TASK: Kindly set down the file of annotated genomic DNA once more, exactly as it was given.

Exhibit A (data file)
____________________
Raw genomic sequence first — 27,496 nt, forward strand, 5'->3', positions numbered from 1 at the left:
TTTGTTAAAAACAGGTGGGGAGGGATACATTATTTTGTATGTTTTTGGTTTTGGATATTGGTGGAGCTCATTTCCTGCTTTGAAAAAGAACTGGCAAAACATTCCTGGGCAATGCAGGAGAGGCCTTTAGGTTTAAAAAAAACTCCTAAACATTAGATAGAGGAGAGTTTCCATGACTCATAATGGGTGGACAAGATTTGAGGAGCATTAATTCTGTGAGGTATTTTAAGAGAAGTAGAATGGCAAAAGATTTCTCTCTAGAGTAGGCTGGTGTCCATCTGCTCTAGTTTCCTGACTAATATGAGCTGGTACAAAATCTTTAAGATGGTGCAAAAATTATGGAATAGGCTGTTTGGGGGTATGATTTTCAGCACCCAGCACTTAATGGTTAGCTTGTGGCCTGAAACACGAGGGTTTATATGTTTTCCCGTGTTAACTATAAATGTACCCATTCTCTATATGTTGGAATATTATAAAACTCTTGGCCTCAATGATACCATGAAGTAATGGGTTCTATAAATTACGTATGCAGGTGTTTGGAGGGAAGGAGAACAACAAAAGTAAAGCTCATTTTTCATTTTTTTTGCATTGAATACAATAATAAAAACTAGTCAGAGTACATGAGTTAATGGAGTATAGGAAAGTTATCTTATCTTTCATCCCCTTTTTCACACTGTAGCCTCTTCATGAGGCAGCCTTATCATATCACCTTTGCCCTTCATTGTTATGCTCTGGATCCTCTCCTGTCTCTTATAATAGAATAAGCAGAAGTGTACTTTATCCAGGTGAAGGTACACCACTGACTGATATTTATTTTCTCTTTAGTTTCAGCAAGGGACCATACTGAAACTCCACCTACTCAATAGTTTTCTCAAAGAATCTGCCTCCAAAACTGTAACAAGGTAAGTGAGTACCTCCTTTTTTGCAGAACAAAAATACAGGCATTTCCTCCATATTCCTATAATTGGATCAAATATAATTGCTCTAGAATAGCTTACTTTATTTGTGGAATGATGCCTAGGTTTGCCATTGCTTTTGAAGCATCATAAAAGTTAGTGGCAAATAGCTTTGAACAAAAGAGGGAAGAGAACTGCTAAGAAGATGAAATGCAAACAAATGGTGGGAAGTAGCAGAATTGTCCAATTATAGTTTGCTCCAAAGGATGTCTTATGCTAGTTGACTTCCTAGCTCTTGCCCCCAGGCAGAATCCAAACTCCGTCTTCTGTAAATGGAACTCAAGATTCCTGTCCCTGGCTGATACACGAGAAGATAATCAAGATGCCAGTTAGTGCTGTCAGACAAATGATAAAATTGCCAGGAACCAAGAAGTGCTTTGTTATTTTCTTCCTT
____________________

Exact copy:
Raw genomic sequence first — 27,496 nt, forward strand, 5'->3', positions numbered from 1 at the left:
TTTGTTAAAAACAGGTGGGGAGGGATACATTATTTTGTATGTTTTTGGTTTTGGATATTGGTGGAGCTCATTTCCTGCTTTGAAAAAGAACTGGCAAAACATTCCTGGGCAATGCAGGAGAGGCCTTTAGGTTTAAAAAAAACTCCTAAACATTAGATAGAGGAGAGTTTCCATGACTCATAATGGGTGGACAAGATTTGAGGAGCATTAATTCTGTGAGGTATTTTAAGAGAAGTAGAATGGCAAAAGATTTCTCTCTAGAGTAGGCTGGTGTCCATCTGCTCTAGTTTCCTGACTAATATGAGCTGGTACAAAATCTTTAAGATGGTGCAAAAATTATGGAATAGGCTGTTTGGGGGTATGATTTTCAGCACCCAGCACTTAATGGTTAGCTTGTGGCCTGAAACACGAGGGTTTATATGTTTTCCCGTGTTAACTATAAATGTACCCATTCTCTATATGTTGGAATATTATAAAACTCTTGGCCTCAATGATACCATGAAGTAATGGGTTCTATAAATTACGTATGCAGGTGTTTGGAGGGAAGGAGAACAACAAAAGTAAAGCTCATTTTTCATTTTTTTTGCATTGAATACAATAATAAAAACTAGTCAGAGTACATGAGTTAATGGAGTATAGGAAAGTTATCTTATCTTTCATCCCCTTTTTCACACTGTAGCCTCTTCATGAGGCAGCCTTATCATATCACCTTTGCCCTTCATTGTTATGCTCTGGATCCTCTCCTGTCTCTTATAATAGAATAAGCAGAAGTGTACTTTATCCAGGTGAAGGTACACCACTGACTGATATTTATTTTCTCTTTAGTTTCAGCAAGGGACCATACTGAAACTCCACCTACTCAATAGTTTTCTCAAAGAATCTGCCTCCAAAACTGTAACAAGGTAAGTGAGTACCTCCTTTTTTGCAGAACAAAAATACAGGCATTTCCTCCATATTCCTATAATTGGATCAAATATAATTGCTCTAGAATAGCTTACTTTATTTGTGGAATGATGCCTAGGTTTGCCATTGCTTTTGAAGCATCATAAAAGTTAGTGGCAAATAGCTTTGAACAAAAGAGGGAAGAGAACTGCTAAGAAGATGAAATGCAAACAAATGGTGGGAAGTAGCAGAATTGTCCAATTATAGTTTGCTCCAAAGGATGTCTTATGCTAGTTGACTTCCTAGCTCTTGCCCCCAGGCAGAATCCAAACTCCGTCTTCTGTAAATGGAACTCAAGATTCCTGTCCCTGGCTGATACACGAGAAGATAATCAAGATGCCAGTTAGTGCTGTCAGACAAATGATAAAATTGCCAGGAACCAAGAAGTGCTTTGTTATTTTCTTCCTT